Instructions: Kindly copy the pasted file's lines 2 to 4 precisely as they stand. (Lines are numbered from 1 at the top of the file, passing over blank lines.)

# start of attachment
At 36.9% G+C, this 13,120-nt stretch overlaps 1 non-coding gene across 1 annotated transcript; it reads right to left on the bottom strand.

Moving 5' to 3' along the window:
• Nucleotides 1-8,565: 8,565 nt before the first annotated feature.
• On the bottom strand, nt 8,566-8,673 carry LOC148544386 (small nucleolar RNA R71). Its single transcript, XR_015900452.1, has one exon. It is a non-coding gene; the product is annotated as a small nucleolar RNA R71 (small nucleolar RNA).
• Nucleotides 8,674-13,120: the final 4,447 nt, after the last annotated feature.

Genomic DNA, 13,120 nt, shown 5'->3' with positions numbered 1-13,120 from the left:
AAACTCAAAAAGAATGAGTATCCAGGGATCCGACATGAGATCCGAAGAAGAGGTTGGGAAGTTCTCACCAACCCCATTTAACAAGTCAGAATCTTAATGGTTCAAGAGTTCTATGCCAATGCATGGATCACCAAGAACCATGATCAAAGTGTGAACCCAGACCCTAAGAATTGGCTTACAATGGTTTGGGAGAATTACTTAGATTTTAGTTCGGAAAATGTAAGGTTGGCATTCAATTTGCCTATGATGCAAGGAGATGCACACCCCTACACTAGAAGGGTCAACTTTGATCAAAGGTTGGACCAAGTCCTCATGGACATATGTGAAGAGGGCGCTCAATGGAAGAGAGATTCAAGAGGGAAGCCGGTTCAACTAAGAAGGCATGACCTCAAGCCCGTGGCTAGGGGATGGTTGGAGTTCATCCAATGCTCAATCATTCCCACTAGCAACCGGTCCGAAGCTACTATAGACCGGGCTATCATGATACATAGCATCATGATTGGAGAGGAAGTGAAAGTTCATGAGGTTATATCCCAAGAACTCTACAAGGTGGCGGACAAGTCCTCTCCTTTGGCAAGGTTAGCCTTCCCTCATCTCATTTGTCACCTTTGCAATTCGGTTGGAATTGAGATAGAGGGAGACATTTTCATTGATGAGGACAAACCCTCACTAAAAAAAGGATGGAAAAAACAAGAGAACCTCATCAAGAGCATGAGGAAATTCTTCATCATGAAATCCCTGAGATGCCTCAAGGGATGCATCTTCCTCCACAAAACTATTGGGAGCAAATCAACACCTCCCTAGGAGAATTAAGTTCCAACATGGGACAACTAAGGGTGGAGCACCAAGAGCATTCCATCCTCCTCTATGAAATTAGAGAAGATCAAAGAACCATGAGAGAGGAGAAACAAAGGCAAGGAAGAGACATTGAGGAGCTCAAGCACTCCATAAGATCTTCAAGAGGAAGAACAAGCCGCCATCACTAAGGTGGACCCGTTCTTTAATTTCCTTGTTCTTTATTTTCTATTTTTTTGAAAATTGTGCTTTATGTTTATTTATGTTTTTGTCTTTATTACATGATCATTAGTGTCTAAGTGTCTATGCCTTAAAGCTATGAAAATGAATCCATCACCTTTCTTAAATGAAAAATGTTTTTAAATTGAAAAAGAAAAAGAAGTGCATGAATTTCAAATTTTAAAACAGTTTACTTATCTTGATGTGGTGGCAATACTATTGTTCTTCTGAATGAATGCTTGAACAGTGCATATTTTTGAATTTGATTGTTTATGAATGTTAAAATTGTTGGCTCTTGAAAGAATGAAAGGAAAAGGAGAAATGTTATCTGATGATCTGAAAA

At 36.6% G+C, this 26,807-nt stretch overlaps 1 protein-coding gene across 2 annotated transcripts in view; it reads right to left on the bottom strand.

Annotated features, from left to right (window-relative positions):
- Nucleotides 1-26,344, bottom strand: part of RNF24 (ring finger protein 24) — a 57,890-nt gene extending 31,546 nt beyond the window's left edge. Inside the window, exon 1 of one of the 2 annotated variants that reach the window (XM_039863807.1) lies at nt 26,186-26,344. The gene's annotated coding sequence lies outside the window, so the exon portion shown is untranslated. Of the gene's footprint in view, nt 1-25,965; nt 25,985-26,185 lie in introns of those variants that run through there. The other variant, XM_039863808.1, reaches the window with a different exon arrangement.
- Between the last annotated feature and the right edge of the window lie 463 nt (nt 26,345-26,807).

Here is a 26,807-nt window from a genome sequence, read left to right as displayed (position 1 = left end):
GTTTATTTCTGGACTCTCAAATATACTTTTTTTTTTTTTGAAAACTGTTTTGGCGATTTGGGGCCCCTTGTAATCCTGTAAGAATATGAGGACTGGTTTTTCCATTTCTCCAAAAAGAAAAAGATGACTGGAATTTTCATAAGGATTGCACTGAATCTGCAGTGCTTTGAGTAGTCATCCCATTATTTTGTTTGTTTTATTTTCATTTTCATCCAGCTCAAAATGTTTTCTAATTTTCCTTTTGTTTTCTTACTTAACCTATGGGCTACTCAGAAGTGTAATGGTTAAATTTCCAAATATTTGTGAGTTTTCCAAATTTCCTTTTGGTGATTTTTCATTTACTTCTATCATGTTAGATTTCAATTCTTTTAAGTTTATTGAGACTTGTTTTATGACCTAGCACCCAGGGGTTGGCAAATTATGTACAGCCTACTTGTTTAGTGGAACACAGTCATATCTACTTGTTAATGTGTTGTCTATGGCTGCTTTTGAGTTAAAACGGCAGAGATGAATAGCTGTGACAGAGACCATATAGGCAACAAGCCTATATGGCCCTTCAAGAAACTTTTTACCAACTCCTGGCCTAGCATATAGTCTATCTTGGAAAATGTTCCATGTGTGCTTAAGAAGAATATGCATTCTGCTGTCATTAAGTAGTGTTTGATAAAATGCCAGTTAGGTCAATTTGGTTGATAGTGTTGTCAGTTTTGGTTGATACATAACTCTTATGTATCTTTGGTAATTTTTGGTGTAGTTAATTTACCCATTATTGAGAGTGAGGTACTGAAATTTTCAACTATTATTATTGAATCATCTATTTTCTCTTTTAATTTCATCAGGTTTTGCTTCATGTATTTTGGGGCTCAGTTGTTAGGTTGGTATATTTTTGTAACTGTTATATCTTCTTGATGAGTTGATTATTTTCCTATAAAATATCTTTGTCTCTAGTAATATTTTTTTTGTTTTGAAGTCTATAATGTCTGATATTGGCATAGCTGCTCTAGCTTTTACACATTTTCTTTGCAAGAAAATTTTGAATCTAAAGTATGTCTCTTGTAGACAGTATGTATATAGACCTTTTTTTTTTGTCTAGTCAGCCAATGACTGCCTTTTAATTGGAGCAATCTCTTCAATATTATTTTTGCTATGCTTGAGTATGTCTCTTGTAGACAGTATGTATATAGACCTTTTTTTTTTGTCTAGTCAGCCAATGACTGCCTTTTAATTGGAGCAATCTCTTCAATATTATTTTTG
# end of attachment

Moving 5' to 3' along the window:
• Nucleotides 1-8,565: 8,565 nt before the first annotated feature.
• On the bottom strand, nt 8,566-8,673 carry LOC148544386 (small nucleolar RNA R71). Its single transcript, XR_015900452.1, has one exon. It is a non-coding gene; the product is annotated as a small nucleolar RNA R71 (small nucleolar RNA).